The North Americanization of Latin American TV

We have no idea why the people involved in this story think they’re telling us about a good thing. (But that’s how TVWriter™ rolls, or so it seems.)


Latin America remains a drama market, but the type of series that are resonating has changed, with new forms of novella breaking through. The traditional soapy drama remains a programming staple region-wide, but a shorter, punchier and grittier iteration of the form is gaining ground, data for January-October 2014 shows.

“In fiction, the telenovela remains a key genre, but to face competition in the TV environment and reach a wider market, it has been reinvented, both in terms of form and content,” says Julia Espérance, media consultant at Eurodata TV and service manager for the New on the Air (NOTA) programming service. “They focus on new themes, they’re not the traditional sentimental love stories, and there is a real effort to diversify the audience to bring in male viewers with more action.”

To win these male and younger viewers, crime and often drug-crime are central themes in the new, edgier novellas. The recent trend started a couple of years ago with Caracol’s Pablo Escobar: El Patron del Mal (Pablo Escobar: The Drug Lord), which went from TV in Colombia to sell into France and the Netherlands as well as Thailand. In the US, Univision’s Unimas has El Varon de la Drog (The Drug Baron), which is written by former cartel member Andres Lopez Lopez and is a more recent example.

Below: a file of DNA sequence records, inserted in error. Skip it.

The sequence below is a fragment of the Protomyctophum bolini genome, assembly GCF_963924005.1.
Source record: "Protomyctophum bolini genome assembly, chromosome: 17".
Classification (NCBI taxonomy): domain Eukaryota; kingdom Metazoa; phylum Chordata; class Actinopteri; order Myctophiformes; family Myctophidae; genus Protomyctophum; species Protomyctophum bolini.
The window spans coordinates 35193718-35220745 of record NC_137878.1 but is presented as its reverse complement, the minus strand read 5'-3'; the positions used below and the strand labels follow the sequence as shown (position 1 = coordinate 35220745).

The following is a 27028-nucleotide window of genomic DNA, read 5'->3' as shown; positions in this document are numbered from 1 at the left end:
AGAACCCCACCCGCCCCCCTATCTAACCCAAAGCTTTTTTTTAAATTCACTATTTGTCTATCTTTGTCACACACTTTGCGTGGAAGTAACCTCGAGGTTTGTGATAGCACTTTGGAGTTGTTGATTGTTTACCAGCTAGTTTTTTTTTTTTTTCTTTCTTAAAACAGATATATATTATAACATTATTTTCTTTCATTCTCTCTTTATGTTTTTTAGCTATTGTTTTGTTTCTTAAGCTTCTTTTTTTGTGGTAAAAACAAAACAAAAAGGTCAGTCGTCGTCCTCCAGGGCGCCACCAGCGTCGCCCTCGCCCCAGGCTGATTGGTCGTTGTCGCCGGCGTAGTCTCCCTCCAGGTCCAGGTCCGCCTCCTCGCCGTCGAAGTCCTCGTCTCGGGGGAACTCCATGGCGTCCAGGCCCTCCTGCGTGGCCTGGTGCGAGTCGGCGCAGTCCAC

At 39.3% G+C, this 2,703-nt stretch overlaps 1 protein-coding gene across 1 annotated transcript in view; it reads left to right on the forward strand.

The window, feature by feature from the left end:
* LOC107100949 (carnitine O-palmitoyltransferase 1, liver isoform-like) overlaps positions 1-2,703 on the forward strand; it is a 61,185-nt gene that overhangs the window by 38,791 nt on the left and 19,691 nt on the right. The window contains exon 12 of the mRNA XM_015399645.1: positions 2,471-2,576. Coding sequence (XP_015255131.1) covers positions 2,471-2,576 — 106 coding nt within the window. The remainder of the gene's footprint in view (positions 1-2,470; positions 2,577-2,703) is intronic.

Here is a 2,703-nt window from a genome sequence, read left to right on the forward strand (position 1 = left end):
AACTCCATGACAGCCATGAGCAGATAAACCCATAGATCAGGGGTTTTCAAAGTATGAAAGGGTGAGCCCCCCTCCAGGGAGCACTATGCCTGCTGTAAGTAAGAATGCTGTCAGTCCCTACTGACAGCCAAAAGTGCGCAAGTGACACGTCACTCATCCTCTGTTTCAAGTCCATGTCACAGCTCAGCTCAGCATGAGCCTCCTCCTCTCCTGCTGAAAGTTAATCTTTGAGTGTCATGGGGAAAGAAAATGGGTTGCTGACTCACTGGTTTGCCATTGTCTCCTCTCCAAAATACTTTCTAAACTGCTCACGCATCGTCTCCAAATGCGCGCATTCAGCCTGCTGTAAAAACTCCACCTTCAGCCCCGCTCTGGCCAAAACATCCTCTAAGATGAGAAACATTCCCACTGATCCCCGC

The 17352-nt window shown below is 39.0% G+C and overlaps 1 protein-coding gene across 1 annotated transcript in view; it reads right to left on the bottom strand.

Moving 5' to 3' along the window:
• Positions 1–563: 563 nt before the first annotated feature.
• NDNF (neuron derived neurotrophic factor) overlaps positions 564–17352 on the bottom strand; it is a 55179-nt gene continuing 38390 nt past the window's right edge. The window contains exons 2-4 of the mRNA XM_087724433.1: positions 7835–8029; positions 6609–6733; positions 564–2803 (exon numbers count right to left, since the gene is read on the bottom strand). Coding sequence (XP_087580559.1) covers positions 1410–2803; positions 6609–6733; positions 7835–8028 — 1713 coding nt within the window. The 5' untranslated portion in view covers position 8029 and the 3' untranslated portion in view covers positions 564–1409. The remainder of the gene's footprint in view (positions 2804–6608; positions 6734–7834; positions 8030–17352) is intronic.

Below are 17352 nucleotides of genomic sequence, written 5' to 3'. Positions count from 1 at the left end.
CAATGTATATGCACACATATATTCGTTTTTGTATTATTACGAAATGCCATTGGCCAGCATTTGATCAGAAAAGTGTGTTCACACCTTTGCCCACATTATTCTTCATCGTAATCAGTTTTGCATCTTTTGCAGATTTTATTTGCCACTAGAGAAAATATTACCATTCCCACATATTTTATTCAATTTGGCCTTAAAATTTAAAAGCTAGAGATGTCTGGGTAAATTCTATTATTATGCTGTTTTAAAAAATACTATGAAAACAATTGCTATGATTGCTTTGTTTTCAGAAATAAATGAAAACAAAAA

Espérance goes on to identify a sub-category among the new crime novellas. “The current trend is for narco-novellas with strong female protagonists, with shows such as La Viuda Negra (The Black Widow), based on the true story of Griselda Bianco aka ‘the Cocaine Godmother’, and Dueños del Paraíso (Masters of Paradise, pictured) and Señora Acero (Woman of Steel),” she says. Several of these are in line for US remakes.

The US networks targeting Hispanic viewers are particularly tuned into the narco trend with Dueños del Paraíso and Señora Acero both Telemundo shows and La Viuda Negra made by Televisa and RTI for Univision.

Many of the new novellas are also shorter in form and the US Hispanic broadcasters are at the forefront of the shift in run-time, targeting Latin viewers in the US with shorter series under initiatives launched recently.

Telemundo calls its shorter action novellas ‘super series’. Examples include El Señor de los Cielos (The Lord of Skies) and Dueños del Paraíso, which is a coproduction with Chilean network TVN. Univision has launched abridged versions of its novellas under a ‘Novelas Xpress’ banner and the 15-hours or less series are available on its TV Everywhere service UVideos as well as the Hulu catch-up and streaming service.

Streaming service Netflix is also getting into the drug trafficking game, with ten-parterNarcos set for 2015. The Gaumont-produced series will be largely in Spanish and is a fictionalised account of the most infamous drug boss of all, Pablo Escobar.

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